On Friday June 24, 1955 the final day of classes was held at the building.
In 1983, The Massachusetts College of Art took over the Girls’ Latin School and Normal School buildings and began a program of renovation and new construction. The original entrance to Girls’ Latin was altered to allow the construction of a new thirteen story Tower Building; however, Girls’ Latin School Building remains intact behind the Tower. The assembly hall was recently renamed The Pozen Center.
Codman Square 1955-1981Edit
Talbot Avenue Codman Square, Dorchester
The next home of GLS, the Dorchester High School building in Codman Square, was originally completed in 1901 and it had been in use for over five decades. The Codman Square building sat on a tight triangle of land, the apex extending out to the middle of the square at Washington Street; one triangle side being Talbot Avenue and the other, Centre Street. The land was purchased in 1896, but construction did not start for two years due to the difficult shape of the 60,000-square-foot (5,600 m2) site. The first proposed school building was rejected. The approved design was by Hartwell, Richardson & Driver was Renaissance revival in style. The building’s exterior was a distinctive yellow brick called buff brick, accented by limestone lintels and trim. On each of four floors, a wide main corridor ran the length of the building parallel to Talbot Avenue. Two broad sets of ornamental stairs extended from the basement to the fourth floor.
In the basement was a lunch room, 900 lockers and to the rear of the building, a gym. Over the gym on the second floor level was the assembly hall which could seat 1,000. At the front there was a stage and two anterooms and at the rear a large balcony. Arched timbers were exposed in the ceiling.
On the first floor was the headmaster’s office, reception office, and several classrooms. The second floor held the library. Both the second and third floor had many classrooms as well as fully equipped laboratories. The fourth floor had two art rooms. There were 58 classrooms total.
Codman Square was closed in 1981 and the school was transferred to Ipswich Street, a former warehouse for the US Postal Service. The Codman Square school sat vacant for a few years. Then in 1986, most of the classrooms in the building were converted into housing by private developer Robert Walsh. The Codman Square Neighborhood Development Corporation completed renovation of the historic Girls’ Latin Academy building in April, 2008. In addition to renovating (and financially re-structuring) the existing 58 housing units, thirty-five new affordable rental units were added in the vacant portions of the school building the gym and the auditorium. This completed the adaptive re-use of this Codman Square landmark. The former Girls’ Latin School and first home of Boston Latin Academy remains one of the three historic buildings in the Codman Square Historic District.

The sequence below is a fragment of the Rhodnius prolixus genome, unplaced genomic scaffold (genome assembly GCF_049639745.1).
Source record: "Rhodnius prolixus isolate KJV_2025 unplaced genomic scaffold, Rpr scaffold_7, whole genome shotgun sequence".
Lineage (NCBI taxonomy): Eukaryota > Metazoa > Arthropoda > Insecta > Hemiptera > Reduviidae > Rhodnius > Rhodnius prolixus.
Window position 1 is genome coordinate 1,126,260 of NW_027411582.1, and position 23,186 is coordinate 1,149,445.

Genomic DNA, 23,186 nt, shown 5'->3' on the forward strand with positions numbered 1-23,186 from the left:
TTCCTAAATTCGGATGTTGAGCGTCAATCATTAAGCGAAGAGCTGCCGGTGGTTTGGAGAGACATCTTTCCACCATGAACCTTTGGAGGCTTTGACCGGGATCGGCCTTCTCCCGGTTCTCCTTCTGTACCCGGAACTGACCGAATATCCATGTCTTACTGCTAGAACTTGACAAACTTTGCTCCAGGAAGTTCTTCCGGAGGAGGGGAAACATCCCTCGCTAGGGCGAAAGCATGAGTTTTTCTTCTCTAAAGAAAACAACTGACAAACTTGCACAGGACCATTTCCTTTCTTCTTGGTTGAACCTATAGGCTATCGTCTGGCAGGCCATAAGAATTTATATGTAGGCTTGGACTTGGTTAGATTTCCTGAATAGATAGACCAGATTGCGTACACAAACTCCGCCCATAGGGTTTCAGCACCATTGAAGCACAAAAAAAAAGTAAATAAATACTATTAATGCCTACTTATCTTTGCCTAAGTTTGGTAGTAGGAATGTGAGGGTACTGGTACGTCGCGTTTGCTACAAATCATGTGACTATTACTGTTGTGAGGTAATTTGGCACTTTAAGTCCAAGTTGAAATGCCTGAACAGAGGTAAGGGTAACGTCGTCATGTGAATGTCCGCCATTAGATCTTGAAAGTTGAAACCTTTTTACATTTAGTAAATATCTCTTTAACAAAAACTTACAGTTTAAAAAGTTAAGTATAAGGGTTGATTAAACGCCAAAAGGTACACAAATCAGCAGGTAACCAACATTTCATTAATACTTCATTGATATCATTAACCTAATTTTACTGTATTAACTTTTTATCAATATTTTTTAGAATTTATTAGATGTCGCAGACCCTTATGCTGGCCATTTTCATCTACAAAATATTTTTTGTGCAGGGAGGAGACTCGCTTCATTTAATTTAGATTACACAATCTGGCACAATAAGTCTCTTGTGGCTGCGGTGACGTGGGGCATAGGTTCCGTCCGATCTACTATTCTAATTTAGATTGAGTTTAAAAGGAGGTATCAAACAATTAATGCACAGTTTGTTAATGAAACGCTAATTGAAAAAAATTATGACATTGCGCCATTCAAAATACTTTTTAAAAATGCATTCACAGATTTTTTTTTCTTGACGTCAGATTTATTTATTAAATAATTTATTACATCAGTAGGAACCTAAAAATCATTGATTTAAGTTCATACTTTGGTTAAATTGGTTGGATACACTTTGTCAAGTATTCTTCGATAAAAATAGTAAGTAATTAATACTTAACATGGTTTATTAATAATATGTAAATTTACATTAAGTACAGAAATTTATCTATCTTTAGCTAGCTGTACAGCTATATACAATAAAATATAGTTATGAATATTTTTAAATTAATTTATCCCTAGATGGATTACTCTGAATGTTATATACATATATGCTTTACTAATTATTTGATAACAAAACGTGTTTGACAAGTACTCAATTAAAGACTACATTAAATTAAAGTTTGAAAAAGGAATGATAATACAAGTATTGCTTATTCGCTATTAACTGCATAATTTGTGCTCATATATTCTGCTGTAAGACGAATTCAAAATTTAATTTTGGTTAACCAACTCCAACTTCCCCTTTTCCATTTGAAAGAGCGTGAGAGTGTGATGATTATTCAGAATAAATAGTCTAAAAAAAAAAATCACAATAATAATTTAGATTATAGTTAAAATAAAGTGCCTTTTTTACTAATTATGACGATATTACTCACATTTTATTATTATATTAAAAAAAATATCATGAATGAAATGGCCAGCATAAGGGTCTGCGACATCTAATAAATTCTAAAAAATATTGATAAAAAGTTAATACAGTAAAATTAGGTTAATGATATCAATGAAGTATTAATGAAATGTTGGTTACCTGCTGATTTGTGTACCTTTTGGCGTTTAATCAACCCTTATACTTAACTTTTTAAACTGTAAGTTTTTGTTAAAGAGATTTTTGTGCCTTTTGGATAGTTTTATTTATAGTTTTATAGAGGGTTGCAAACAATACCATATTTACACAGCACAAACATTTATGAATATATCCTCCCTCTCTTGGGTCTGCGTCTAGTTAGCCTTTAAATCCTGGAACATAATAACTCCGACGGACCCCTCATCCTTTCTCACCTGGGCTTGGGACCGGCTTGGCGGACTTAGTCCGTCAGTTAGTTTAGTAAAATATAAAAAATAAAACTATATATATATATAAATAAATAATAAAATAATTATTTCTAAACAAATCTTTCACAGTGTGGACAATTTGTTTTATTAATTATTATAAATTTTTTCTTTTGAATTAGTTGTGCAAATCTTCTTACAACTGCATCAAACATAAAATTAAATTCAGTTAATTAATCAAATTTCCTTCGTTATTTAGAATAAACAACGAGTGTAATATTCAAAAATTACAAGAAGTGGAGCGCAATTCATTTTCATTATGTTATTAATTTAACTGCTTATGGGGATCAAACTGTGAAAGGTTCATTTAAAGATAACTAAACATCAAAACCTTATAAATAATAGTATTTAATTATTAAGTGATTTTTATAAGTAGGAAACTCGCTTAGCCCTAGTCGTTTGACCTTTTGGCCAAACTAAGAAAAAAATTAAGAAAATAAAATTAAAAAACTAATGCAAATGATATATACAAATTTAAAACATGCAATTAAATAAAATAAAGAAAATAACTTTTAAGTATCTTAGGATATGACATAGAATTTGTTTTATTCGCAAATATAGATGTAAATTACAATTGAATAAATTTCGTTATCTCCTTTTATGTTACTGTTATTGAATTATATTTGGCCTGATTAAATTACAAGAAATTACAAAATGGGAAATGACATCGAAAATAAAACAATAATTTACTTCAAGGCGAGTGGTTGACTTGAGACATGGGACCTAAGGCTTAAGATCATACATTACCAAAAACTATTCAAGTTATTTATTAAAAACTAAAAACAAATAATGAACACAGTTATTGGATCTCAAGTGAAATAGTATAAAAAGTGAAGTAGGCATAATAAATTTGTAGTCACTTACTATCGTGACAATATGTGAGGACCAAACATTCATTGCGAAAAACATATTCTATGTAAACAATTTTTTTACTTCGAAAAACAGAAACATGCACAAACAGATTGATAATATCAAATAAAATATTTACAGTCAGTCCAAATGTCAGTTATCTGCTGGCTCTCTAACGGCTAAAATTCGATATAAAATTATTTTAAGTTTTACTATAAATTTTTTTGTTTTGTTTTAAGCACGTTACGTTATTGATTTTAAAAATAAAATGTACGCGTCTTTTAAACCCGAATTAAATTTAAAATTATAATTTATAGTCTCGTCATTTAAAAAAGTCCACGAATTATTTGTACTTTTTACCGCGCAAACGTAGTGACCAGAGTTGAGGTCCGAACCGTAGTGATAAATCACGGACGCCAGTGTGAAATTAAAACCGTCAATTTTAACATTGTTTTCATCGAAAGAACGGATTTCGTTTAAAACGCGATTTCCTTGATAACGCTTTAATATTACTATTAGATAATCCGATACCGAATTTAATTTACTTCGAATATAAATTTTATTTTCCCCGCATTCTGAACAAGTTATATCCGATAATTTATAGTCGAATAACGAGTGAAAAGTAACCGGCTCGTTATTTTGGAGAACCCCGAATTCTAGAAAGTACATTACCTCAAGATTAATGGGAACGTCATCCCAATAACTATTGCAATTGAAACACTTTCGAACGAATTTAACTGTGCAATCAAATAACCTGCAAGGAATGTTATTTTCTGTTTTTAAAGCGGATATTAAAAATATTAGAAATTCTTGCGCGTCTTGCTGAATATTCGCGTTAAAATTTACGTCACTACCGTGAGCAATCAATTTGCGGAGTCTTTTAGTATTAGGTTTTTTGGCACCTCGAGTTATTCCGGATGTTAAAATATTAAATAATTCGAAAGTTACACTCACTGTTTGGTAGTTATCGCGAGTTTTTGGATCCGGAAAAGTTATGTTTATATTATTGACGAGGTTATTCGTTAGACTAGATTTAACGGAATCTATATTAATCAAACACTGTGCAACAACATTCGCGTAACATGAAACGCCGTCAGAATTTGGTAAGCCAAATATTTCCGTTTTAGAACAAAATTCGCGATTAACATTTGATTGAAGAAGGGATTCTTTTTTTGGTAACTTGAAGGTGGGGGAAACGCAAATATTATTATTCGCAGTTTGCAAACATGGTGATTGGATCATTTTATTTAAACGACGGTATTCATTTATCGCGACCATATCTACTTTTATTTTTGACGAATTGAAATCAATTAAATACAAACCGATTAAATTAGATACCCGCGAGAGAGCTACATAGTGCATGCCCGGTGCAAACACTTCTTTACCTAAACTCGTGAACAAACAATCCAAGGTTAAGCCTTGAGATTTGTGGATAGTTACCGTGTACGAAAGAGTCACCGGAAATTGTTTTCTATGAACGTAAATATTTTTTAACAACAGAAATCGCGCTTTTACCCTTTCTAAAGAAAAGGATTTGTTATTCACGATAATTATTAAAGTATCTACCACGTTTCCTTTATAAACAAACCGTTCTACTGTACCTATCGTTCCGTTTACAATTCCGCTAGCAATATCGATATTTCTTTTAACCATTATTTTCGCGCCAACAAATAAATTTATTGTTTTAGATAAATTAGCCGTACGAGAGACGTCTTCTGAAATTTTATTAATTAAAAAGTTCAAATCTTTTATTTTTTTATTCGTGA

174 Ipswich StEdit
From 1981 to 1991, the school was located at 174 Ipswich Street in Boston. The building has continued to be used for education since BLA was relocated.
The top of the gold bricked building is often seen on camera during Red Sox games, just past Pesky's Pole in right field. BLA students would frequently be let out early on afternoon game days to avoid being caught in the heavy congestion that normally accompanies home games at Fenway Park.
205 Townsend StEdit
- Ellen Swepson Jackson (1935-2005), pioneer of Boston school desegregation
- Maud Worcester Makemson, GLS Class of 1908; astronomer, director of Vassar Observatory
- Hannah Myrick, GLS Class of 1892; physician, superintendent of New England Hospital for Women and Children
- Josephine Preston Peabody, GLS Class of 1892(?); poet and dramatist
- G. Yvonne Young, GLS Class of 1947; woman engineering pioneer working at NASA and Tennessee State University
- Nathan Blecharczyk, BLA Class of 2001; co-founder and Chief Technology Officer of Airbnb
Currently Latin Academy offers a wide variety of sports. The team mascot is the Jabberwock, but in recent years it has changed to the Dragon.
- "Archived copy". Archived from the original on 2013-01-20. Retrieved 2013-03-03.
- "Archived copy". Archived from the original on 2010-04-01. Retrieved 2010-05-03.
- "Boston Latin Academy Racial-Ethnic Council March, 1980" (PDF).
- "NEW HOME FOR LATIN ACADEMY; BOSTON LATIN ACADEMY MOVING TO THE FENWAY AREA", Boston Globe, August 13, 1981
- Black Women Oral History Project: Interview with Ellen Jackson. Schlesinger Library, Radcliffe College. 1968. pp. ii–vii.
- "Maud W. Makemson". Vassar Encyclopedia. Vassar College. Retrieved June 28, 2017.
- "Hannah Glidden Myrick (1871–1973)". Women Working, 1800–1930. Harvard University Library Open Collections Program. Retrieved June 28, 2017.
- Woman's who's who of America, 1914–15. p. 540. wikisource.org
- "Yvonne Young Clark and Carol Lawson Interview" (PDF). SWE Storycorps Interviews. Society of Women Engineers. October 26, 2007. Retrieved June 28, 2017.